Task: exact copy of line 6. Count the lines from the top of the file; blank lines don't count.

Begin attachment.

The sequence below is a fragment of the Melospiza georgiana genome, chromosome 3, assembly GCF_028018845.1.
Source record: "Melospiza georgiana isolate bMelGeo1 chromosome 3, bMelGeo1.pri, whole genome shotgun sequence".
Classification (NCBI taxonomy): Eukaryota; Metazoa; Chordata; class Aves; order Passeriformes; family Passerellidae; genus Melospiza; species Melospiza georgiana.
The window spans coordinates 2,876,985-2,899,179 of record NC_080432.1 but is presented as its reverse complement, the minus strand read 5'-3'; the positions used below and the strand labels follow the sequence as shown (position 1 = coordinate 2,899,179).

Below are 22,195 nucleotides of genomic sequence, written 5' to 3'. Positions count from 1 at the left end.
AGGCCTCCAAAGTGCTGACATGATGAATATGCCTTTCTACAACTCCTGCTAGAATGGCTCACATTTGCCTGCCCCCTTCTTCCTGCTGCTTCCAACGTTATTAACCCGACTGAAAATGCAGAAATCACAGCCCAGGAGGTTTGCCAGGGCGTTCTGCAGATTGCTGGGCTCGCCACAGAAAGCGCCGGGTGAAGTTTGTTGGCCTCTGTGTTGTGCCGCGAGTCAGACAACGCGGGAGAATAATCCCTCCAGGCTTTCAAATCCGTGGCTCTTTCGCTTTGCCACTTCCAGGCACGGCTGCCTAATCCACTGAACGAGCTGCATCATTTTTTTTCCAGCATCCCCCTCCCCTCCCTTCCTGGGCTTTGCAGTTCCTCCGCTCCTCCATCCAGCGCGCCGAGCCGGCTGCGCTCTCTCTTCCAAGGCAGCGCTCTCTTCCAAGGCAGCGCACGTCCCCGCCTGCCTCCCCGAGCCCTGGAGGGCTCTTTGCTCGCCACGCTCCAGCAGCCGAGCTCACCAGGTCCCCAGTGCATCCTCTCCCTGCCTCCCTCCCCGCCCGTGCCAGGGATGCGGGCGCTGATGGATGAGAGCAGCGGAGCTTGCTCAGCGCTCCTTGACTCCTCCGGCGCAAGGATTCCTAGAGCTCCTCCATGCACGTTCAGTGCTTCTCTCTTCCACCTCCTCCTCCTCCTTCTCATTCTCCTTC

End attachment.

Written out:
AGGCCTCCAAAGTGCTGACATGATGAATATGCCTTTCTACAACTCCTGCTAGAATGGCTCACATTTGCCTGCCCCCTTCTTCCTGCTGCTTCCAACGTTATTAACCCGACTGAAAATGCAGAAATCACAGCCCAGGAGGTTTGCCAGGGCGTTCTGCAGATTGCTGGGCTCGCCACAGAAAGCGCCGGGTGAAGTTTGTTGGCCTCTGTGTTGTGCCGCGAGTCAGACAACGCGGGAGAATAATCCCTCCAGGCTTTCAAATCCGTGGCTCTTTCGCTTTGCCACTTCCAGGCACGGCTGCCTAATCCACTGAACGAGCTGCATCATTTTTTTTCCAGCATCCCCCTCCCCTCCCTTCCTGGGCTTTGCAGTTCCTCCGCTCCTCCATCCAGCGCGCCGAGCCGGCTGCGCTCTCTCTTCCAAGGCAGCGCTCTCTTCCAAGGCAGCGCACGTCCCCGCCTGCCTCCCCGAGCCCTGGAGGGCTCTTTGCTCGCCACGCTCCAGCAGCCGAGCTCACCAGGTCCCCAGTGCATCCTCTCCCTGCCTCCCTCCCCGCCCGTGCCAGGGATGCGGGCGCTGATGGATGAGAGCAGCGGAGCTTGCTCAGCGCTCCTTGACTCCTCCGGCGCAAGGATTCCTAGAGCTCCTCCATGCACGTTCAGTGCTTCTCTCTTCCACCTCCTCCTCCTCCTTCTCATTCTCCTTC